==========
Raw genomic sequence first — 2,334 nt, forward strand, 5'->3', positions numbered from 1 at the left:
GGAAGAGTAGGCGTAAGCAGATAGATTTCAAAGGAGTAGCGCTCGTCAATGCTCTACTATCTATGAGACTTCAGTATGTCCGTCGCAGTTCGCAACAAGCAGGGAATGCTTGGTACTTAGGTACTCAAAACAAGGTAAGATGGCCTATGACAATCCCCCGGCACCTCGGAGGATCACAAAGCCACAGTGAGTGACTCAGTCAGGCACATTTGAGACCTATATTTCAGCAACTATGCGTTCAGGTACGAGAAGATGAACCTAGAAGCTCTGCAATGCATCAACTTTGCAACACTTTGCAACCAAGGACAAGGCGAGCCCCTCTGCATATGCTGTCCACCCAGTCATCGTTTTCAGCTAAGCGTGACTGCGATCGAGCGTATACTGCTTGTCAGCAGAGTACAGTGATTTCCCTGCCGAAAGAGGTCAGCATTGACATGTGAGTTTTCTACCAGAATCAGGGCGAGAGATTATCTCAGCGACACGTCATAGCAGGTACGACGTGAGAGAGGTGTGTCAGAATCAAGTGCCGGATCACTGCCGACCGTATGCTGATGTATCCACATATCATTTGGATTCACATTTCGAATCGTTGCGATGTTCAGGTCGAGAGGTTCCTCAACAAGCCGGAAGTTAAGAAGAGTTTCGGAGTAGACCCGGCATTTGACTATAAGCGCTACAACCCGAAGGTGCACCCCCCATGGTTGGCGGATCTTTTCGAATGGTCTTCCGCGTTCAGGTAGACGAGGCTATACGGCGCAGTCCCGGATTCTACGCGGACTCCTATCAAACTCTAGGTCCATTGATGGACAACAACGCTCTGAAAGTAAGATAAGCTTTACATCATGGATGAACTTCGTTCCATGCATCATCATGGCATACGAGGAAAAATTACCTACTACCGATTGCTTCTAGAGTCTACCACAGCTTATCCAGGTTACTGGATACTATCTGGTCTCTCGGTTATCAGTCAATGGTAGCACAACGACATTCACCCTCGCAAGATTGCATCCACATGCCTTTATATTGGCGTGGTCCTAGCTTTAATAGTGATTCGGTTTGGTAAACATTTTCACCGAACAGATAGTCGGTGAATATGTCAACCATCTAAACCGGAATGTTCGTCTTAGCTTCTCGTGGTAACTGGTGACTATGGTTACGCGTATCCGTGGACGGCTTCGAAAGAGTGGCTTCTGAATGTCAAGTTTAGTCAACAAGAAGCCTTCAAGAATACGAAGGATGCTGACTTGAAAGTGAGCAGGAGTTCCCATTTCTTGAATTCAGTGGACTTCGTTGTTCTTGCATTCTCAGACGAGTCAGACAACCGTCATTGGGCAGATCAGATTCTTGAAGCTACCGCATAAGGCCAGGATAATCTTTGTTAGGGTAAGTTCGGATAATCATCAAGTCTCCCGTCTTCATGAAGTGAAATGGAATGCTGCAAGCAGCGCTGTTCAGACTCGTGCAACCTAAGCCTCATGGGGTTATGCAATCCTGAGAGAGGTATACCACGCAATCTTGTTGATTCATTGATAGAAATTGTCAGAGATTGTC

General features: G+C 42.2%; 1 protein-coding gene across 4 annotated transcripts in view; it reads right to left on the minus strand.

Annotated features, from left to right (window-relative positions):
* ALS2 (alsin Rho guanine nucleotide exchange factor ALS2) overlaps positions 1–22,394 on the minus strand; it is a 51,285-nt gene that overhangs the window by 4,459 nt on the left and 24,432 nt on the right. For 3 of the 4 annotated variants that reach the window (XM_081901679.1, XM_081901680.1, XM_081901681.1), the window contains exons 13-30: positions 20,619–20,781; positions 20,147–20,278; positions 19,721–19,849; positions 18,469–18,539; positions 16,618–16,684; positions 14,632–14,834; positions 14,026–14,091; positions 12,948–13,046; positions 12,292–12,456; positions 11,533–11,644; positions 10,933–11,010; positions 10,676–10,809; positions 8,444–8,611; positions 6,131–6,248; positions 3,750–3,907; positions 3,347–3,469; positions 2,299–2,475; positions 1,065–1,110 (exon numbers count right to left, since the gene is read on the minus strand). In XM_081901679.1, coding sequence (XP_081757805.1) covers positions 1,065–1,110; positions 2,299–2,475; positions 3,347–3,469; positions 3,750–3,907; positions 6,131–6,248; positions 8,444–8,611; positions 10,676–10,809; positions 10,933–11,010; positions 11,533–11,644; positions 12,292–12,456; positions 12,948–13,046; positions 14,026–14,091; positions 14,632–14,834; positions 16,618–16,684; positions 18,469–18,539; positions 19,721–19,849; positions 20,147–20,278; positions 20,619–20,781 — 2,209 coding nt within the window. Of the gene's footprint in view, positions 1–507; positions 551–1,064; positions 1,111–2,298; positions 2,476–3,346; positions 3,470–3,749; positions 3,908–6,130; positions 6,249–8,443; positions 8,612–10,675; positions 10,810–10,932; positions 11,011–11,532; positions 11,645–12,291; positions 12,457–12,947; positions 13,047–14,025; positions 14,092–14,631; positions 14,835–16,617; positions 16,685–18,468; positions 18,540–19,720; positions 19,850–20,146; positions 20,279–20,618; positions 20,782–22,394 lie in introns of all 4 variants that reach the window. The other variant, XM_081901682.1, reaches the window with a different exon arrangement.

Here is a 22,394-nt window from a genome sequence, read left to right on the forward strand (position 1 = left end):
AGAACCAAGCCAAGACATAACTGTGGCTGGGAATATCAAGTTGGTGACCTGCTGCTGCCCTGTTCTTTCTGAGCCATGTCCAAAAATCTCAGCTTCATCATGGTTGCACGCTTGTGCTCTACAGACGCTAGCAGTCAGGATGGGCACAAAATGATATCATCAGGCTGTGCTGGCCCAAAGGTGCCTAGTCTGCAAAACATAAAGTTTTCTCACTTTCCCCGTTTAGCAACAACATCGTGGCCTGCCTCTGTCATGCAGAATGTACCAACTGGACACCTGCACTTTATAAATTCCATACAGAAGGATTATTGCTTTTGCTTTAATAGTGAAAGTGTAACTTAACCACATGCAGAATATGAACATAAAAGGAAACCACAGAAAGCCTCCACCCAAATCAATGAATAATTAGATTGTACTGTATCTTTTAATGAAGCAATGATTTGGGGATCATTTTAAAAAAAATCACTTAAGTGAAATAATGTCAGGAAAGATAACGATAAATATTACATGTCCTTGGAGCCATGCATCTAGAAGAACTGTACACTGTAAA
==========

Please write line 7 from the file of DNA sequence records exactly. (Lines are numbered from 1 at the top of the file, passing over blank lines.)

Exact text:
AGAACCAAGCCAAGACATAACTGTGGCTGGGAATATCAAGTTGGTGACCTGCTGCTGCCCTGTTCTTTCTGAGCCATGTCCAAAAATCTCAGCTTCATCATGGTTGCACGCTTGTGCTCTACAGACGCTAGCAGTCAGGATGGGCACAAAATGATATCATCAGGCTGTGCTGGCCCAAAGGTGCCTAGTCTGCAAAACATAAAGTTTTCTCACTTTCCCCGTTTAGCAACAACATCGTGGCCTGCCTCTGTCATGCAGAATGTACCAACTGGACACCTGCACTTTATAAATTCCATACAGAAGGATTATTGCTTTTGCTTTAATAGTGAAAGTGTAACTTAACCACATGCAGAATATGAACATAAAAGGAAACCACAGAAAGCCTCCACCCAAATCAATGAATAATTAGATTGTACTGTATCTTTTAATGAAGCAATGATTTGGGGATCATTTTAAAAAAAATCACTTAAGTGAAATAATGTCAGGAAAGATAACGATAAATATTACATGTCCTTGGAGCCATGCATCTAGAAGAACTGTACACTGTAAA